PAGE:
What you need to know about Retina Display

August 29, 2012 ·629 words · 4 min

Apple recently announced the patent for Retina Display, which is about a high resolution display system that is going to integrate into their hardware. The most recent one was the Retina Macbook Pro, that has the double amount of density on their screens.

As web developers, we need to provide support to the support for these. But first, what exactly are we talking about?

What is Retina Display?

Basically, Retina Display is the increase to twice the number of pixels on the screen (physical pixels).

10 pixels in CSS, on a standard monitor, corresponds exactly to 10 pixels on the screen, but unlike on a Retina monitor, 10 pixels would correspond to 20 pixels; this to maintain a correct proportion.

Following the previous principle, 10 pixels in a bitmap image, equal to twice in a screen with Retina.

How to optimze for Retina Display?

Since the proportion of each pixel is doubled for the adaptation of the real view of the monitor, it must maintain a correct resolution for the sample of images.

The javascript function window.devicePixelRatio returns the direct proportion of the radius of the pixels. When this number returns 2 or 1.5, it corresponds to high resolution screens such as Retina Display or other products of other brands.

HTML Solution

To maintain a normal proportion in, for example, a logo image, we can use the following code:

<img src="logo.png" width="300" height="300" alt="Logo" />

On which the width and length of the element is specified so that the browser is able to calculate the images and have space when it is loaded, so that our original image of 600x600 pixels is seen in a normal resolution in 300x300 and in a display Retina, in 600x600.

It is by this principle, I repeat, that our images must have twice the resolution to be shown in the retina, but would not this encourage the loading of, for example, a gallery of images? That is why we must seek different solutions to the new problem we are facing, in order to offer a better solution to our users.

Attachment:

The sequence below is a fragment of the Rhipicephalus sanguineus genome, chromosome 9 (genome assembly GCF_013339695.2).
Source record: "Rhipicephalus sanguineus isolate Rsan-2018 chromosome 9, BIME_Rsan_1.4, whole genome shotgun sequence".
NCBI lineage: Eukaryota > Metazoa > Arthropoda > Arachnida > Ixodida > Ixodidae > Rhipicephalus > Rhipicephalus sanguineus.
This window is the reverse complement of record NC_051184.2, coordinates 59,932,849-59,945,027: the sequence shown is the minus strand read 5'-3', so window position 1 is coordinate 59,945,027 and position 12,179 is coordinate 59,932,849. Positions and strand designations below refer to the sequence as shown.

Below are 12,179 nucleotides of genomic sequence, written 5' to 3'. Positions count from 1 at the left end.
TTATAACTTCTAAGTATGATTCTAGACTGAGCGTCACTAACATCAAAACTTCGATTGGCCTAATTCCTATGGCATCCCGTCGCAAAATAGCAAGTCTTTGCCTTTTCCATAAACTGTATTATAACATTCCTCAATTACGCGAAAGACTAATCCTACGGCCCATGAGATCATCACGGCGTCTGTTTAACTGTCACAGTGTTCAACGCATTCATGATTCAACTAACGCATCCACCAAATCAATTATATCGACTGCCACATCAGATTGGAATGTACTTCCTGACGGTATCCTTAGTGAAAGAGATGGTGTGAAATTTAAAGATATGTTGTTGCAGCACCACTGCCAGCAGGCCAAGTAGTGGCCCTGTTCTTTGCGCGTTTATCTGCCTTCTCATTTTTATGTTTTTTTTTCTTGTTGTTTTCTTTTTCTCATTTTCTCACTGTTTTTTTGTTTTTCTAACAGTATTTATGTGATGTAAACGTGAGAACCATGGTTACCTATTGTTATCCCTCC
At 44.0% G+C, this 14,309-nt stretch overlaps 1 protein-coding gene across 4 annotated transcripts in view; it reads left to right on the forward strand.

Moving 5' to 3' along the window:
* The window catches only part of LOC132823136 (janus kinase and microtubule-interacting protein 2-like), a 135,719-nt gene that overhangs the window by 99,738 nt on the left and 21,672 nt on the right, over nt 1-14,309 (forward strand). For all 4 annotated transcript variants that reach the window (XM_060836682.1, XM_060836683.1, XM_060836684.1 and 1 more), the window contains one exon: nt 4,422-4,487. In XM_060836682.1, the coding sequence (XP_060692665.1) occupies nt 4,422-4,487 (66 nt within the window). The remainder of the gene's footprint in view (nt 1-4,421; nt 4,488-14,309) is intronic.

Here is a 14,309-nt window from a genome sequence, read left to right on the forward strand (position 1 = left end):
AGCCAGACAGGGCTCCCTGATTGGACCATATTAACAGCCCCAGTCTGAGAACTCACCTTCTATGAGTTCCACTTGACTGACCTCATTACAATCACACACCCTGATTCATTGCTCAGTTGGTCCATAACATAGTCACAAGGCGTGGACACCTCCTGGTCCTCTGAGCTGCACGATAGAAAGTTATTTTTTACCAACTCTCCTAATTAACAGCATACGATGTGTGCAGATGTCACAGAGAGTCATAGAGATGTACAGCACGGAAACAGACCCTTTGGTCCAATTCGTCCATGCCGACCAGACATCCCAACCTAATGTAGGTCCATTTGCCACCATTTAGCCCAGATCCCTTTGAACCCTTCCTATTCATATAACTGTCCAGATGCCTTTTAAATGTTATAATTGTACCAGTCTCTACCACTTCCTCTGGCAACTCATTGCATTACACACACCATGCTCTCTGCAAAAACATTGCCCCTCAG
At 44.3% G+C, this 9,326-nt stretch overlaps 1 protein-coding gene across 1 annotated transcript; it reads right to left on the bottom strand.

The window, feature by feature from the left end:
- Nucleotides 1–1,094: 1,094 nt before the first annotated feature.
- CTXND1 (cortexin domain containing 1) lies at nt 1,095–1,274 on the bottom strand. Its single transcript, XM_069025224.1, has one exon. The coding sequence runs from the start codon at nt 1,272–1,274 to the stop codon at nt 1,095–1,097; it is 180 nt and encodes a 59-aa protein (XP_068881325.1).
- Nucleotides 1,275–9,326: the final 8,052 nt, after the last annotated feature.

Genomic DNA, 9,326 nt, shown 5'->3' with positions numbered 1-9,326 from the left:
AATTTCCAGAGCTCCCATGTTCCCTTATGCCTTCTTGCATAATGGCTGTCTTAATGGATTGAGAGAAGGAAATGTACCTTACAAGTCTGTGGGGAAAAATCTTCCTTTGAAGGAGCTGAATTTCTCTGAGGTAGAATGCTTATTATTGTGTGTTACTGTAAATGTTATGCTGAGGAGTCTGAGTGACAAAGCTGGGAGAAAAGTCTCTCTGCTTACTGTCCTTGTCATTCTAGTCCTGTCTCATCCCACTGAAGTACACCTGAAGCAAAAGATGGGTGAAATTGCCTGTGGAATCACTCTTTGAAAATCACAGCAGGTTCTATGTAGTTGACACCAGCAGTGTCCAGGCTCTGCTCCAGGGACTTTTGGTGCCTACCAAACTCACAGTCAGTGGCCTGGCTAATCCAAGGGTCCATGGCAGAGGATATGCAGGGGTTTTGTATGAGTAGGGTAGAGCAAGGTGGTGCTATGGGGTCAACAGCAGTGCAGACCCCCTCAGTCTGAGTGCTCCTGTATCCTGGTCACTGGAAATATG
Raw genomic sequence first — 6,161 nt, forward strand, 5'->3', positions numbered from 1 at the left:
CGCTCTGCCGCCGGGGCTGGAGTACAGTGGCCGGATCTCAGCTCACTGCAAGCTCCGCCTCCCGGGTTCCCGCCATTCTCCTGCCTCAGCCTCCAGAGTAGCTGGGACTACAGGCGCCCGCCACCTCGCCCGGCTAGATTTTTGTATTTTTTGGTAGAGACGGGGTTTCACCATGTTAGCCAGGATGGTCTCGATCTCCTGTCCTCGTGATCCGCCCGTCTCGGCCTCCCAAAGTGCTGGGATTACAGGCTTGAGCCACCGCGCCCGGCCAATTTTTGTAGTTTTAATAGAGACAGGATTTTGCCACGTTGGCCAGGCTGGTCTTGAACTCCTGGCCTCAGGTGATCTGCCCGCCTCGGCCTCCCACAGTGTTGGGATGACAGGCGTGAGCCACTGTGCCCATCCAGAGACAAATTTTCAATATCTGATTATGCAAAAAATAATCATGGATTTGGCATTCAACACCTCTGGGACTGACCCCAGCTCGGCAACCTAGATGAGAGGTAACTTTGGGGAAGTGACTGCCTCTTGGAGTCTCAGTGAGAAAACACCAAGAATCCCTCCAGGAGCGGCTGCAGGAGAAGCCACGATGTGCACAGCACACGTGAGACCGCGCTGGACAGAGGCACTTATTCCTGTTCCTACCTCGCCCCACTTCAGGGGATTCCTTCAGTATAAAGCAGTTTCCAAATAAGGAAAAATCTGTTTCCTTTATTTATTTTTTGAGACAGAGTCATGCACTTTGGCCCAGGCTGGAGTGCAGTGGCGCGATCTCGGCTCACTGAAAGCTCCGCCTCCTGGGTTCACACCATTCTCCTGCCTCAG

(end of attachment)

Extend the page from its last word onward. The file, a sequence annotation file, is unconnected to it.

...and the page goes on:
Javascript Solution

A more immediate and less manual solution is to cut our assets in half and then attribute that width to each our images for the correct view on a normal display. This can be achieved with jQuery:

$(window).load(function() {
  var images = $('img')
  images.each(function(i) {
    $(this).width($(this).width() / 2)

Thus, for displays with Retina, the images will be seen correctly.

However, another method that exists is that you have assets of low and high resolution (2x) and that at the end of the name of these last additions @2x. The following script will first measure the radius of pixels that the screen has, if it is greater than 1, the function will add the string @2x to the end of the file name to load the higher resolution photos.

$(document).ready(function() {
  if (window.devicePixelRatio > 1) {
    var lowresImages = $('img')

    images.each(function(i) {
      var lowres = $(this).attr('src')
      var highres = lowres.replace('.', '@2x.')
      $(this).attr('src', highres)

This solution is basic, like what the Retina.js plugin does, which has a wider support for this solution in javascript.

CSS Solution

The solution in CSS is through the use of media queries. If you have images in the form of a background style, this solution will interest you:

.logo {
  background-image: url(logo.png);
  background-size: 300px 300px;
  height: 300px;
  width: 300px;

@media only screen and (-webkit-min-device-pixel-ratio: 1.5),
  only screen and (-moz-min-device-pixel-ratio: 1.5),
  only screen and (-o-min-device-pixel-ratio: 3/2),
  only screen and (min-device-pixel-ratio: 1.5) {
  .logo {
    background-image: url(logo@2x.png);

The radius of pixels to 1.5 is specified to be able to cover all the large resolutions that appeared before Retina Display.